It’s official, this is now the longest trek of my life, pushing Laos 2011 onto position 2.
The day doesn’t start ideal, at 4:15 the alarm in the neighbouring room goes off and doesn’t stop any time soon. It doesn’t make much of a difference though, the whole house is getting up early to see the sunrise on Poon Hill.
The whole house except for my guide and me that is. As much as I like sunrises, if there’s 150 people around me, I just don’t enjoy them at all. Sunrises ought to be quiet and peaceful.
I don’t fall back asleep and at 5:30 get ready for our departure to the hill. The views are amazing without sunrise, don’t want to miss that. Just want to miss the crowds.
On the way up everybody and their brother comes our way and when we arrive at the top, there’s a mere dozen people hanging around there. Score one for swimming against the stream.
The views of Dhaulagiri and Annapurna are stunning and unlike anything I’ve seen before. It is a clear day and on the top of Annapurna South, the rising sun starts building clouds that immediately drift away in the wind.
There isn’t much walking on the schedule for today, which means we can take it easy. It’s past eight when we have breakfast and 10:00 by the time we head out.
Today the way leads mostly down through areas with lots of trees. The heavily growing moss gives it an enchanted forest look.
At some point we climb over a random looking low wall and now the way is just a narrow path that winds down into the valley and up again on the other side.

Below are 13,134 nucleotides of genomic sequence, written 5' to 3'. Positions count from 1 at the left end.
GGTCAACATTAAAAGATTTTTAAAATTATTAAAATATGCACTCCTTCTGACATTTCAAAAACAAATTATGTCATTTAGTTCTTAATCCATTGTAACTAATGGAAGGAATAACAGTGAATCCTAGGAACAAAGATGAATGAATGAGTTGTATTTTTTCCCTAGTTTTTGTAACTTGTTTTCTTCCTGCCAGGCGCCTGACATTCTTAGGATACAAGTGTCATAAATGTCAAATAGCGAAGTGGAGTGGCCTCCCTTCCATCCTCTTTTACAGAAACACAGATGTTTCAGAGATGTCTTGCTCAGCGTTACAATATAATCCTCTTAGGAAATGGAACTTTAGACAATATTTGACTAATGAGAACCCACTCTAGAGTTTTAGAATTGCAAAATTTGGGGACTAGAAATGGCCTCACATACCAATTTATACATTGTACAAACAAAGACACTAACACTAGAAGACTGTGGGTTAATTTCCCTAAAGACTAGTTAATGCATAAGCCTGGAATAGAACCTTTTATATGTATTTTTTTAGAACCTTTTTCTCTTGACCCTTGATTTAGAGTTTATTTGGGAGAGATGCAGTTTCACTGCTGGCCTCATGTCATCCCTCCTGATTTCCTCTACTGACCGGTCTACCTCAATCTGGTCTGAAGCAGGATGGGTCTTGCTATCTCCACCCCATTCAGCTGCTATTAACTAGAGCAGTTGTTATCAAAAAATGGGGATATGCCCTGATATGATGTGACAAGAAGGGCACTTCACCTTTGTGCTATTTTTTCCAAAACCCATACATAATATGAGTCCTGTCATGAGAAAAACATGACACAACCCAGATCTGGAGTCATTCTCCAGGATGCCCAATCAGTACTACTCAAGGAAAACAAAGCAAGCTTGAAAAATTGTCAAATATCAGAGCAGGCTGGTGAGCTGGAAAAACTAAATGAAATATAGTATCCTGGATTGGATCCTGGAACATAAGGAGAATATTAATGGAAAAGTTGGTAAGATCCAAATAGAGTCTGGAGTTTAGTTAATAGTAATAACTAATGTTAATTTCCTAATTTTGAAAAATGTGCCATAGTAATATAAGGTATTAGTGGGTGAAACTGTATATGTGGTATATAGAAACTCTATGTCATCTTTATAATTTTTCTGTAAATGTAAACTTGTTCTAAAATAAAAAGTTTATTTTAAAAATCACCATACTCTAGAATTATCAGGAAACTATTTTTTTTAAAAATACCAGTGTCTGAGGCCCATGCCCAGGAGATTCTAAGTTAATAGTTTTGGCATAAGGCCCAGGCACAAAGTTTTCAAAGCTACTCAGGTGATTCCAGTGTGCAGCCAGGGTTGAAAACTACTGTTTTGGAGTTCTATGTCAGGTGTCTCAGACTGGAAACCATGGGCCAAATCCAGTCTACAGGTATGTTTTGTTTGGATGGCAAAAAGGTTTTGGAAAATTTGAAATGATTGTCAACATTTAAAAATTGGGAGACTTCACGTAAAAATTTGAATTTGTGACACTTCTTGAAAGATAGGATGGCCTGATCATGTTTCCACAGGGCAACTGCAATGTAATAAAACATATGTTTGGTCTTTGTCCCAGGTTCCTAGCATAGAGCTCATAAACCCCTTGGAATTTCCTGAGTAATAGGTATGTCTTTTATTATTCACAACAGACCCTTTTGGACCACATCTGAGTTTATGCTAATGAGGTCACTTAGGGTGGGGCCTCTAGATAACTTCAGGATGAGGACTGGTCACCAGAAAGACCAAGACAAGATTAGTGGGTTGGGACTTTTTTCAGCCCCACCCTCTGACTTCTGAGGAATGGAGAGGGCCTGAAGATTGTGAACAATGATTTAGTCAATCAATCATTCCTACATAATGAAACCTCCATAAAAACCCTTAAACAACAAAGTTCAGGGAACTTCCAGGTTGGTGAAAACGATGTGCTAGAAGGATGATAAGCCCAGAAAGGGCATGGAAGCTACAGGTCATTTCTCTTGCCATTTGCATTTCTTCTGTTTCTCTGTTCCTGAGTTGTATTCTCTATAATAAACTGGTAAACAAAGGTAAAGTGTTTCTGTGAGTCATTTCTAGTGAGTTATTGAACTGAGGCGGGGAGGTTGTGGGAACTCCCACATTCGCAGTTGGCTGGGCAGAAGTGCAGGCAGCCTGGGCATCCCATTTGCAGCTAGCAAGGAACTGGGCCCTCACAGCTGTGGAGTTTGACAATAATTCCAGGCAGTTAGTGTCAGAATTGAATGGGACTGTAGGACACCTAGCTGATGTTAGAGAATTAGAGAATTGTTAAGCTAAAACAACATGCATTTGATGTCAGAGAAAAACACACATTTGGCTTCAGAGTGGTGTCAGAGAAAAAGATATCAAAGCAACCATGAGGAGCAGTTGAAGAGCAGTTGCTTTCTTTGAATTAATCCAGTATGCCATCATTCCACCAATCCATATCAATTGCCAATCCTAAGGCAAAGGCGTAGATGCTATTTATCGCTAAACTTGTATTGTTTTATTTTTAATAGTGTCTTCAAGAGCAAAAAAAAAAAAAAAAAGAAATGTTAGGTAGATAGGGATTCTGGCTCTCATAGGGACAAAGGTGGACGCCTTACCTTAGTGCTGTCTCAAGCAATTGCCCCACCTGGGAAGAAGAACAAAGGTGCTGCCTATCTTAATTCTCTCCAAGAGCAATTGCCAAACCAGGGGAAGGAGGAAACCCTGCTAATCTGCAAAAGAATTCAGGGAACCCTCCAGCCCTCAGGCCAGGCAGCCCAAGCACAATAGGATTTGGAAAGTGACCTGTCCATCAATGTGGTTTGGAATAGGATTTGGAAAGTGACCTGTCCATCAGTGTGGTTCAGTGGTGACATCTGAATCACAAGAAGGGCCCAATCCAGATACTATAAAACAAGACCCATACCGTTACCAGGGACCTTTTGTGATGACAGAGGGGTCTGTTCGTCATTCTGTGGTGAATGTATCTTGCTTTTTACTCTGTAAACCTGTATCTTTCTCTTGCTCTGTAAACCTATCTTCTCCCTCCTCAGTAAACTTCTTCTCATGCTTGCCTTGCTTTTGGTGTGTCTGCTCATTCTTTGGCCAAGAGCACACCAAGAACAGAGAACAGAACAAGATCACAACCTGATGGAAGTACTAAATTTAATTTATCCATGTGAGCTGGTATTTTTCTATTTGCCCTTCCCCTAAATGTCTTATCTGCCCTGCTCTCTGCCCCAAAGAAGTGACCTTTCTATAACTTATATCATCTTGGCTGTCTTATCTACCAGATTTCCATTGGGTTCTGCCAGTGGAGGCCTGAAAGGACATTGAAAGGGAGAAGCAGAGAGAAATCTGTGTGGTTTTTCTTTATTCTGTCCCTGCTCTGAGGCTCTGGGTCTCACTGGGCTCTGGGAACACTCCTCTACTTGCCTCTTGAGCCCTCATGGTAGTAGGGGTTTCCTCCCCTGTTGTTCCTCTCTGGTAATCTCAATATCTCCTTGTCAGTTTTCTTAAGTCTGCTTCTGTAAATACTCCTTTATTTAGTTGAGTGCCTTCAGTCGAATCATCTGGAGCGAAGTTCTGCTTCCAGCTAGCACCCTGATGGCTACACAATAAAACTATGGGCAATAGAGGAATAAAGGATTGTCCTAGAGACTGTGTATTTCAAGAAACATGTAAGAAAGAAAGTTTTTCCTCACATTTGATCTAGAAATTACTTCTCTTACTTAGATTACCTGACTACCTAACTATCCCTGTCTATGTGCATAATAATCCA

At around 13:00 we arrive in Swante, our stop for the night. The next two days are to bring us up to 3700m, so better to take it slowly now.
There isn’t anybody staying at the guest house besides us and the whole village had a total of three visitors for the night. We are off the touristy track now.
Facilties are basic and in the kitchen cooking is done on the open fire. Guess that’s what my grandparents mean when they talk of the old days.
The kitchen is the central hub of family life and as soon as the sun goes down, it is also the only warm room in the house and accordingly where everybody hangs out.
Spending time there with the host family and their son gives it a homestay feeling. I like it a lot and I’d much rather spend my money with these guys than the owner of a big hotel, like the night before.
The food on the trek has been extremely good so far. Most ingredients grow on fields around the corner and people know how to prepare them.
I call it a night early and hope to catch up on some sleep.